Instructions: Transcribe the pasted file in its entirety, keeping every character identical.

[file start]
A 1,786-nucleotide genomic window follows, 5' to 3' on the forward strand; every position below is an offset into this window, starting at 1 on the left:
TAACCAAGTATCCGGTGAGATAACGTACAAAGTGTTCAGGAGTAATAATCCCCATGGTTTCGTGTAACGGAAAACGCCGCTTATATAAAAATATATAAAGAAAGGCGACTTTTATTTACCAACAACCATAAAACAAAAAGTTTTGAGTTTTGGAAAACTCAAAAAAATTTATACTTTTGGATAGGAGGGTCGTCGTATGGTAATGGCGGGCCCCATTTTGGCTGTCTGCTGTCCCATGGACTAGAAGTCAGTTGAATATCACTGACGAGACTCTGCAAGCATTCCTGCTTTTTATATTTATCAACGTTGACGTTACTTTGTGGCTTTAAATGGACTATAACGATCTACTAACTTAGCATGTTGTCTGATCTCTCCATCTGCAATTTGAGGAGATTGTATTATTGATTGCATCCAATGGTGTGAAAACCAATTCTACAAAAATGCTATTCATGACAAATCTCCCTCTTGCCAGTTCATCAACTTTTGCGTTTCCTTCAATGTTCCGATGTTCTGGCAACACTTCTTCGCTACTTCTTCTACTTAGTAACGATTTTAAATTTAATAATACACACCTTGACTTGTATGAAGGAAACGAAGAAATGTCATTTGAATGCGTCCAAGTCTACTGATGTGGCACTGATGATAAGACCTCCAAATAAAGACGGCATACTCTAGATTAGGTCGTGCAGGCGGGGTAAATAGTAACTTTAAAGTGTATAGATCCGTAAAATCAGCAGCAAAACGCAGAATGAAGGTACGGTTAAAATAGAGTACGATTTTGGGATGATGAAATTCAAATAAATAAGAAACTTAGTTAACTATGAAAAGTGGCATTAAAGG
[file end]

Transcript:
A 1,786-nucleotide genomic window follows, 5' to 3' on the forward strand; every position below is an offset into this window, starting at 1 on the left:
TAACCAAGTATCCGGTGAGATAACGTACAAAGTGTTCAGGAGTAATAATCCCCATGGTTTCGTGTAACGGAAAACGCCGCTTATATAAAAATATATAAAGAAAGGCGACTTTTATTTACCAACAACCATAAAACAAAAAGTTTTGAGTTTTGGAAAACTCAAAAAAATTTATACTTTTGGATAGGAGGGTCGTCGTATGGTAATGGCGGGCCCCATTTTGGCTGTCTGCTGTCCCATGGACTAGAAGTCAGTTGAATATCACTGACGAGACTCTGCAAGCATTCCTGCTTTTTATATTTATCAACGTTGACGTTACTTTGTGGCTTTAAATGGACTATAACGATCTACTAACTTAGCATGTTGTCTGATCTCTCCATCTGCAATTTGAGGAGATTGTATTATTGATTGCATCCAATGGTGTGAAAACCAATTCTACAAAAATGCTATTCATGACAAATCTCCCTCTTGCCAGTTCATCAACTTTTGCGTTTCCTTCAATGTTCCGATGTTCTGGCAACACTTCTTCGCTACTTCTTCTACTTAGTAACGATTTTAAATTTAATAATACACACCTTGACTTGTATGAAGGAAACGAAGAAATGTCATTTGAATGCGTCCAAGTCTACTGATGTGGCACTGATGATAAGACCTCCAAATAAAGACGGCATACTCTAGATTAGGTCGTGCAGGCGGGGTAAATAGTAACTTTAAAGTGTATAGATCCGTAAAATCAGCAGCAAAACGCAGAATGAAGGTACGGTTAAAATAGAGTACGATTTTGGGATGATGAAATTCAAATAAATAAGAAACTTAGTTAACTATGAAAAGTGGCATTAAAGG